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The Nestline

The Student News Site of Tompkins High School

The Nestline

The Student News Site of Tompkins High School

The Nestline

Tompkins Debate Students Prepare for Harvard Tournament

Every year during President’s Day weekend, the world-renowned Harvard University holds the Harvard National Invitational Forensics Tournament, the largest high school speech and debate tournament in the United States. From Feb. 17 to 21, part of the Tompkins debate team will travel to Cambridge, Mass. for their second year in a row to compete with other competitive high schoolers from around the nation at this prestigious event.

“This year we are taking 10 students from the team, as it’s invitational only in regards to students going on the trip. I wanted to restrict it to the students that have been working especially hard throughout the year,” debate coach Weston Elkins said.

The Tompkins students going on the trip will be performing in the Public Forum debate, Lincoln-Douglas debate, Extemp, and Original Oratory events. Students’ preparations for tournaments consist largely from building their skills during class and after-school practices, which all becomes especially important for major tournaments like Harvard and UIL.

“Their preparation starts at beginning of year in class, and every local event has given them even more experience and practice for their events. We have one tournament at Seven Lakes the weekend before Harvard, so that will definitely help prepare the team before the trip,” Elkins said. “These opportunities are paid out of pocket by parents, which is such an investment and allows for impactful experiences. As with every tournament, I expect that the team works incredibly hard, especially in their events’ early rounds.”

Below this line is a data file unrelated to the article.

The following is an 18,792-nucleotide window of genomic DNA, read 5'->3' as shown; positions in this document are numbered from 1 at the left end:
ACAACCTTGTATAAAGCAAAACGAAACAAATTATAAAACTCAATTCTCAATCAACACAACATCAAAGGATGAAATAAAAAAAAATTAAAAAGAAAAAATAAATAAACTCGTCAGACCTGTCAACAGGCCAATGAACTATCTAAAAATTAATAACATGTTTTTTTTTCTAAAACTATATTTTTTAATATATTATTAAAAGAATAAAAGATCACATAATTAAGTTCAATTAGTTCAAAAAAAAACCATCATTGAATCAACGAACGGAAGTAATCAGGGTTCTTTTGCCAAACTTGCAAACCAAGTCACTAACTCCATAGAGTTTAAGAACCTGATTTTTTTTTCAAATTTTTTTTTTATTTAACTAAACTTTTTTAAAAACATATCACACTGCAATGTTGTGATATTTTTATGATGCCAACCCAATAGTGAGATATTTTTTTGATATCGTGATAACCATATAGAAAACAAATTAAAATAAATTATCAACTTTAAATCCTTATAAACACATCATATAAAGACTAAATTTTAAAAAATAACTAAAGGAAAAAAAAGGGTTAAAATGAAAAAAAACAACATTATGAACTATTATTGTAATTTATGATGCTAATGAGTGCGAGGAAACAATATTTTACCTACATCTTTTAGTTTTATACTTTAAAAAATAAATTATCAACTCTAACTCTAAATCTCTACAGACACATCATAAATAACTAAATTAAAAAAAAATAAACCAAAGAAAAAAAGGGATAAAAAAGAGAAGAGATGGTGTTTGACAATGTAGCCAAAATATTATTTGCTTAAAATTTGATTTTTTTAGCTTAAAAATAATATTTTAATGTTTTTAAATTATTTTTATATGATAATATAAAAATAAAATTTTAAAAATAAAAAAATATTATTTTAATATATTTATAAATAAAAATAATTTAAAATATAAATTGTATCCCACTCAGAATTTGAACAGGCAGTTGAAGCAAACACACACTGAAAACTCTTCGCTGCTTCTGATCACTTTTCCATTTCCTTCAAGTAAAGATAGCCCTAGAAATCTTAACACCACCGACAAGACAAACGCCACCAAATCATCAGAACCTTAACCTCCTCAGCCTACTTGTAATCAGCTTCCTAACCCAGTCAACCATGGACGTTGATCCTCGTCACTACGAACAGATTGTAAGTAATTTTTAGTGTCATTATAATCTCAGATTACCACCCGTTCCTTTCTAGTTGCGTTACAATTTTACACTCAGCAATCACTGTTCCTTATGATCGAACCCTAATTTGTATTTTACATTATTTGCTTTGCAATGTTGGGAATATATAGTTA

Along with their coach, the speech and debate students are very aware of the incredible experiences that tournaments provide, and the skills they gain from participating in some rigorous activities. Sophomore Elysia Wu, who is in her first year of debate and will be participating in Original Oratory at Harvard, speaks positively about what it takes to prepare for her events as the Harvard tournament draws near.

“Typically to practice for regular tournaments, we’ll prepare, write material, and perform pieces in class and at home. We also have practices after school almost every day for anyone who wants to stop by. Personally, I stay for debate practice every day that I am able to do so,” Wu said. “The upcoming Harvard tournament is a special case, and to prepare for it, those of us that are going are doing exactly what we usually do to prepare for our tournaments, except just a little more attentively and fervently.”

Junior Ping Rui Toong, who will also be on the Harvard trip, shares Wu’s sentiments. He describes exactly what kind of practice he needs in order to prepare for the Foreign Extemp event, which deals with delivering a speech on a drawn topic about international issues with only one-half hour of preparation time.

“I’ve been giving practice speeches at home and in school, and with the help of Mr. Elkins, I’ve been able to get positive feedback on what I should improve on,” Toong said. “Additionally, I’ve been consistently reading the news, learning about the many issues that countries across our world face, and understanding the implications of these issues. The knowledge I acquire will help inform me for the topics I might have to speak on, and hopefully, my preparation will pay off at the Harvard tournament.”

The students of the speech and debate team work incredibly hard throughout the year, both in local and national competitions. To the team, Harvard is just another opportunity to be able to display their hard work, effort, and passions for their respected events — and hopefully be able to place above the other competing schools. However, it is also a time for the team to grow closer as friends, and share these once-in-a-lifetime experiences together as a true team should.

“I think seeing students in a dynamic outside the classroom is my favorite part of being a coach. It’s hard in a class of 30 students to see the unique facets of their personalities and learn more about their lives outside of school,” Elkins said. “But seeing them outside in a tournament, we spend more time together as a team, and it’s amazing to see students just be themselves.”


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